Monday, January 24, 2011


There is no monster, nor is there any supernatural or paranormal menace. But there are two very sinister humans-- one who murders and mutilates beyond recognition the faces of two women; another who is a greedy, amoral sociopath whose disembodied brain (stolen from the Paris morgue in the middle of the night) is ruled as pathological by an examining criminologist. And there's also a ton of nighttime gothic gaslight atmosphere that makes the movie interesting to look at (even though it's not that great to watch). So while there are others who will complain that THE MYSTERY OF MARIE ROGET is just a murder-mystery that has gotten a lot of hot-air horror-film hype over the years, I'm going to say that it is a very minor Universal horror film that would satisfy those viewers who can tolerate a weird mystery or two every once in a while in their monster-movie diet.

Paris, 1889: Hot-ticket Comédie-Française warbler Marie Roget (Maria Montez) has been missing for a week and half, prompting all of Paris (it seems) into speculation that she's either run off with one of her lovers or fallen victim to foul play. Minister of Naval Affairs Henri Beauvais (John Litel), an intimate friend of the Roget family (especially of Marie's, it turns out), pressures Prefect of Police Gobelin (Lloyd Corrigan) to solve the case. Gobelin calls on his pal, police forensic chemist Dr Paul Dupin (Patric Knowles), for help. Dupin is famous for having solved the ghastly Rue Morgue murders some years back, and he agrees to help out just as word comes that a horribly disfigured corpse of a young woman has been dragged out of the Seine.

San Mateo[CA] Times, August 16, 1958

Things get cluttered and confusing quickly from there: Dupin is hired by the cantankerous Roget matriarch (Maria Ouspenskaya) to bodyguard Marie's stepsister Camille (Nell O'Day, almost looking like a monochrome Gillian Anderson in a few shots) at a swanky party; Camille's sketchy fiancé Marcel Vigneaux (Edward Norris) lurks around and muddies the water a bit; Marie disappears again; Beauvais threatens and blusters and looks suspicious; Madame Roget's pet leopard is accused of mauling the faces of the dead women; and Dupin and Gobelin argue about who and what is behind it all.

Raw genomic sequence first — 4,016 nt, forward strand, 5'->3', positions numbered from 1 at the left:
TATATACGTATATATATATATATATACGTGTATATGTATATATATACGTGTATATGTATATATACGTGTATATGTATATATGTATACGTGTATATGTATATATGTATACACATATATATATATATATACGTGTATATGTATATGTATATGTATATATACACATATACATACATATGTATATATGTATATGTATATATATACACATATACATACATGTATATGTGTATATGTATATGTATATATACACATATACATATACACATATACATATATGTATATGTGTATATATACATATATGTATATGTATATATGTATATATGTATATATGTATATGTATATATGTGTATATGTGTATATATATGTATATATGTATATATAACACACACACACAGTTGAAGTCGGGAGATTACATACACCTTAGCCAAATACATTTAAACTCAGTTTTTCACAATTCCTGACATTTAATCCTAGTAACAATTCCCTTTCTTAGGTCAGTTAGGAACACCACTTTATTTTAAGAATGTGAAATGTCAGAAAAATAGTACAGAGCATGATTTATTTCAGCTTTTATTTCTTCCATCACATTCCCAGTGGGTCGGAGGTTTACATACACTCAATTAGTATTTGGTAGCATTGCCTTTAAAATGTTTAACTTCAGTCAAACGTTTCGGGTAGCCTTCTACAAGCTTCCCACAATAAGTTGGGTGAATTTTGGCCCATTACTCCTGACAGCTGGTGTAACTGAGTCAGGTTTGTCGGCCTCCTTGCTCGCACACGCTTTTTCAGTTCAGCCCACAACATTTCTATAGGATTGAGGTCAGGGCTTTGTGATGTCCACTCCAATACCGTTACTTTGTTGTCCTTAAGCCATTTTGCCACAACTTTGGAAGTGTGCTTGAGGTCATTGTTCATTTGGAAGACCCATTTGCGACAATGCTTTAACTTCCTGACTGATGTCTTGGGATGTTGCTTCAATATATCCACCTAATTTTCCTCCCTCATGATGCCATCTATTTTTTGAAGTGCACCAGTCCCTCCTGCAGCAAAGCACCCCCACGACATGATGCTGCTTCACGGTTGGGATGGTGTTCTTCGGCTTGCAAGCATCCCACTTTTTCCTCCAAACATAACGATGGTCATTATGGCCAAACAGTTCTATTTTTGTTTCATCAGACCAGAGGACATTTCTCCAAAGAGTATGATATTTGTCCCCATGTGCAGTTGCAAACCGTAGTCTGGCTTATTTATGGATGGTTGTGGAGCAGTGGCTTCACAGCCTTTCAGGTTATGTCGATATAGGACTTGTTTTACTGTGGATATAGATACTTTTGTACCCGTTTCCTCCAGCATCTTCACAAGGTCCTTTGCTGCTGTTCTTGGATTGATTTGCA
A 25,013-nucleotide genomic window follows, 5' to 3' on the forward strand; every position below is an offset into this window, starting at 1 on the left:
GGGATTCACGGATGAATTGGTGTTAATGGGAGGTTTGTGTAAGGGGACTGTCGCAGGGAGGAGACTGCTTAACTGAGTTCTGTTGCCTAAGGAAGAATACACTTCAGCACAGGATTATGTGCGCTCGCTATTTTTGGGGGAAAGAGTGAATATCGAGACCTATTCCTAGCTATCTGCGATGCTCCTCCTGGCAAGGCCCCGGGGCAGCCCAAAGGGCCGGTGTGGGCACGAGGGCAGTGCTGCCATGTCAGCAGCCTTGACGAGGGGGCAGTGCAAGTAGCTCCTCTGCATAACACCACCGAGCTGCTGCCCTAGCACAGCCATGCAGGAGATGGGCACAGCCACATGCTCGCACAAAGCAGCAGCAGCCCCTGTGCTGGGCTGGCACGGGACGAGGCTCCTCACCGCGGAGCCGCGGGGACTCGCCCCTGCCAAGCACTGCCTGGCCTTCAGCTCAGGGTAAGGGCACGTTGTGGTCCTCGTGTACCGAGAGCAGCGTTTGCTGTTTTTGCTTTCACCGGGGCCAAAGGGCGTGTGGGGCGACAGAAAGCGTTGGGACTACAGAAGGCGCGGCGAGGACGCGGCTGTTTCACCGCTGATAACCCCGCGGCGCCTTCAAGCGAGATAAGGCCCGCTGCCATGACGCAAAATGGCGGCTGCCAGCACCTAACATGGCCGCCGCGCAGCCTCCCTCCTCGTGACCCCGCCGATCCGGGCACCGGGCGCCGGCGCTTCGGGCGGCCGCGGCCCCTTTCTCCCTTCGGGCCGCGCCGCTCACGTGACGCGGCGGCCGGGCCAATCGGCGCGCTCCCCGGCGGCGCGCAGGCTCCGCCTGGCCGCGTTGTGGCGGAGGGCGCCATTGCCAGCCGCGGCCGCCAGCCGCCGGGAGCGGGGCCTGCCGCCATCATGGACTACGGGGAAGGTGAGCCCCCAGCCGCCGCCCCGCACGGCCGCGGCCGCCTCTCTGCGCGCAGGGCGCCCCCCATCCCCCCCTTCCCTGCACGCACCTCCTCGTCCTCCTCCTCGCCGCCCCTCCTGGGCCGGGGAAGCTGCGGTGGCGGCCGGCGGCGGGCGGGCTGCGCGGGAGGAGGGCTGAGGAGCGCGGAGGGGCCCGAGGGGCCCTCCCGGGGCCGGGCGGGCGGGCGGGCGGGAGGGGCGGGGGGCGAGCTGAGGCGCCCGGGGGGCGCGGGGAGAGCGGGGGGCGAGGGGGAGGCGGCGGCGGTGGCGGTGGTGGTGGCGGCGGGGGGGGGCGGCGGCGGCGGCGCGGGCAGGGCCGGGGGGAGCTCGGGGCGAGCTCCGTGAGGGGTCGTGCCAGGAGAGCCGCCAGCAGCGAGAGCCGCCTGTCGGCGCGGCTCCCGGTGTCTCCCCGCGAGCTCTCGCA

Gazette-Mail, Charleston, WV, May4, 1958

To be honest, the mystery doesn't work at all-- none of it makes a lot of sense when the movie is over and you try to figure out some of the basics (like motive). This is frustrating since the movie is very talky in parts as Dupin (as Sherlock Holmes) and Gobelin (as a cross between Dr. Watson and Inspector Lestrade) work through various scenarios in their efforts to solve the case, yet the solution still leaves a lot of unanswered questions: with all the yammering that these two do, why didn't they also have a conversation that ties up all the loose ends of the case instead of introducing more complications? So, as a viewer in search of maximum enjoyment, it's probably just best to kick back and go along for the ride.

Viewers would be less forgiving, I suspect, if not for the impressive work of director of photography Woody Bredell. Bredell did good, textured cinematography for BLACK FRIDAY, THE MUMMY'S HAND, HORROR ISLAND, SHERLOCK HOLMES AND THE VOICE OF TERROR, MAN MADE MONSTER, and THE GHOST OF FRANKENSTEIN, as well as the very visually-interesting films noirs THE KILLERS, PHANTOM LADY, and THE UNSUSPECTED. The night scenes in THE MYSTERY OF MARIE ROGET (and there are a lot of them) are really well-done and must have worked wonderfully on late-night SHOCK! television. Whatever horror movie ambiance is in this movie comes from Bredell and he does a helluva job that these screen-caps can't even begin to illustrate. (Perhaps someday soon this title will turn up as a Universal manufactured-on-demand DVD-R like HOUSE OF SEVEN GABLES [1940] recently did and I can finally throw away my murky bootlegs.)